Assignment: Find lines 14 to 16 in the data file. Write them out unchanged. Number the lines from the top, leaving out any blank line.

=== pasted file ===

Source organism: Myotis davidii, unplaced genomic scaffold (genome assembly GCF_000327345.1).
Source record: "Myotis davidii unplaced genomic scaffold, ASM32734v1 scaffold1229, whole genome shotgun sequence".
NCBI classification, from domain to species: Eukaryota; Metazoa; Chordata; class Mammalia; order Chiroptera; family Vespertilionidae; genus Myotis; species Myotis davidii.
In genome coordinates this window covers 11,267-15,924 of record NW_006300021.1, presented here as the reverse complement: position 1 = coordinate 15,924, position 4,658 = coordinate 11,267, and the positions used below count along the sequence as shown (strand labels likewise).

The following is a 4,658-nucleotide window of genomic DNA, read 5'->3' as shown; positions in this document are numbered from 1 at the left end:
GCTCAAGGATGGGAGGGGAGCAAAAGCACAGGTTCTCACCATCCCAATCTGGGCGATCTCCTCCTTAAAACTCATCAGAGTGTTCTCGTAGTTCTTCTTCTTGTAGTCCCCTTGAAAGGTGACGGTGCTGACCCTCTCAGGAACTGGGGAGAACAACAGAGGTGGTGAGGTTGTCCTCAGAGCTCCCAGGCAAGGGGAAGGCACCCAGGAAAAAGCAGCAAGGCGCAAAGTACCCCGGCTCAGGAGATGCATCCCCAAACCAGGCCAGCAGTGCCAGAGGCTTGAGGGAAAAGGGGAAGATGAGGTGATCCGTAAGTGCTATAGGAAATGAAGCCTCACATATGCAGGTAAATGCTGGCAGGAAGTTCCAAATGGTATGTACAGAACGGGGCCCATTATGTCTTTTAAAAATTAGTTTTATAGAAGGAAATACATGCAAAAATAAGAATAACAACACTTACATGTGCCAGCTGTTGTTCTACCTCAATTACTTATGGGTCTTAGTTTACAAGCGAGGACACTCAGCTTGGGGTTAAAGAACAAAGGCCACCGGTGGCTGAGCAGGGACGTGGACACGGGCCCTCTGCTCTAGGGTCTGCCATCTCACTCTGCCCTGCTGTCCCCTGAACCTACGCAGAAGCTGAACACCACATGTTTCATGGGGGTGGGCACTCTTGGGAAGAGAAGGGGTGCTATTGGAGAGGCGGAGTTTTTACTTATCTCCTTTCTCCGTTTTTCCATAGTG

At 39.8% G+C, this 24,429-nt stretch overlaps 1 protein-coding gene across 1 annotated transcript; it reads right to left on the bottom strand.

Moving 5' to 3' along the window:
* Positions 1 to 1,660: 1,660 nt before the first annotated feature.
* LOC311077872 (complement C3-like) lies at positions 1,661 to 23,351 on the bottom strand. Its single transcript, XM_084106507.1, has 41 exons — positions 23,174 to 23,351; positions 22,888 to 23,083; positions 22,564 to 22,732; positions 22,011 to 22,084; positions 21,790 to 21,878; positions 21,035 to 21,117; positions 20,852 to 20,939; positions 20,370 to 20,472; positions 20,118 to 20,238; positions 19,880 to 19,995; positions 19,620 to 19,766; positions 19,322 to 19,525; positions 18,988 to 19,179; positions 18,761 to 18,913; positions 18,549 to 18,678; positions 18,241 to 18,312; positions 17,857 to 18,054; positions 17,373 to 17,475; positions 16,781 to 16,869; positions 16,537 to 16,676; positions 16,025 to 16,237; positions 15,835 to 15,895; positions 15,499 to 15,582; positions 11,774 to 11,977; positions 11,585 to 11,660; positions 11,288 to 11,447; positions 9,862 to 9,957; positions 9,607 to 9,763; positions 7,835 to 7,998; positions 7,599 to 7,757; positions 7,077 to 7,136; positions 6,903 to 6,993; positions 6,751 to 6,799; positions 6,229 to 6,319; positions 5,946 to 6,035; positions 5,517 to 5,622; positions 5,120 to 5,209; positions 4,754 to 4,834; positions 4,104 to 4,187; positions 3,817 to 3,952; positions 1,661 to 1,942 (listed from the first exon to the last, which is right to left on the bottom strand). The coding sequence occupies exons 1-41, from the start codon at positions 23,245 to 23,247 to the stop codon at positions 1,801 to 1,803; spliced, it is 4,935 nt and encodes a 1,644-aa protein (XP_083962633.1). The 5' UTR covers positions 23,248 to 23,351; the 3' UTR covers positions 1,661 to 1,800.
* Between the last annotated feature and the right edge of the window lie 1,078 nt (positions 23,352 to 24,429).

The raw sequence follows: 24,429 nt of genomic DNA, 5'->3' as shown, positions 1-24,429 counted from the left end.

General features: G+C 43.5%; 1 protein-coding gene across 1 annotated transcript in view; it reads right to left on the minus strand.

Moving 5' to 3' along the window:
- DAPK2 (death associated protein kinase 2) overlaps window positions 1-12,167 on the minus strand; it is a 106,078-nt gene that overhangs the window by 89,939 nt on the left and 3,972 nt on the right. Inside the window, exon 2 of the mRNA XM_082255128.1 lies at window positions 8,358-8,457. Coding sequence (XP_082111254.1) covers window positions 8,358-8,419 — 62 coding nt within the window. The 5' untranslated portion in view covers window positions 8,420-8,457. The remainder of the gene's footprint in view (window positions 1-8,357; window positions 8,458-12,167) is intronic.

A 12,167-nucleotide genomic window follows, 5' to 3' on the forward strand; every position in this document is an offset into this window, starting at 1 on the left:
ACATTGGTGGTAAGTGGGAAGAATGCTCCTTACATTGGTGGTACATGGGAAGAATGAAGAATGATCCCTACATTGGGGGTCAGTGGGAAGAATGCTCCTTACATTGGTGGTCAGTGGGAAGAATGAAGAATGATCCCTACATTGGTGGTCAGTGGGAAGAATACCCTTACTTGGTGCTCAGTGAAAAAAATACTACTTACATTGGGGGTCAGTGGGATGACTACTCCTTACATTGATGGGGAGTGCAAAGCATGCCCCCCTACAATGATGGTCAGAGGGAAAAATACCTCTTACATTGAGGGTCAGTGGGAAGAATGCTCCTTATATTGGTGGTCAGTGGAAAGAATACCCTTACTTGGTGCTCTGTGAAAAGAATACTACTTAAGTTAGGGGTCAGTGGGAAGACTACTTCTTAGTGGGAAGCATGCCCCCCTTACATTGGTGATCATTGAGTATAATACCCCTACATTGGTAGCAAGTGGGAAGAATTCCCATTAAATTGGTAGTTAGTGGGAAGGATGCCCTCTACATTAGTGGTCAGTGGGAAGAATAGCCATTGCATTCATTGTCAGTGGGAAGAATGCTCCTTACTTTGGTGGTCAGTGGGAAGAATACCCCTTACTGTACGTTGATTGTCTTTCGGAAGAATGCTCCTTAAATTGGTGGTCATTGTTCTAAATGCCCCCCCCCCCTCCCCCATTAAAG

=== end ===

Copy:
Moving 5' to 3' along the window:
- DAPK2 (death associated protein kinase 2) overlaps window positions 1-12,167 on the minus strand; it is a 106,078-nt gene that overhangs the window by 89,939 nt on the left and 3,972 nt on the right. Inside the window, exon 2 of the mRNA XM_082255128.1 lies at window positions 8,358-8,457. Coding sequence (XP_082111254.1) covers window positions 8,358-8,419 — 62 coding nt within the window. The 5' untranslated portion in view covers window positions 8,420-8,457. The remainder of the gene's footprint in view (window positions 1-8,357; window positions 8,458-12,167) is intronic.

A 12,167-nucleotide genomic window follows, 5' to 3' on the forward strand; every position in this document is an offset into this window, starting at 1 on the left: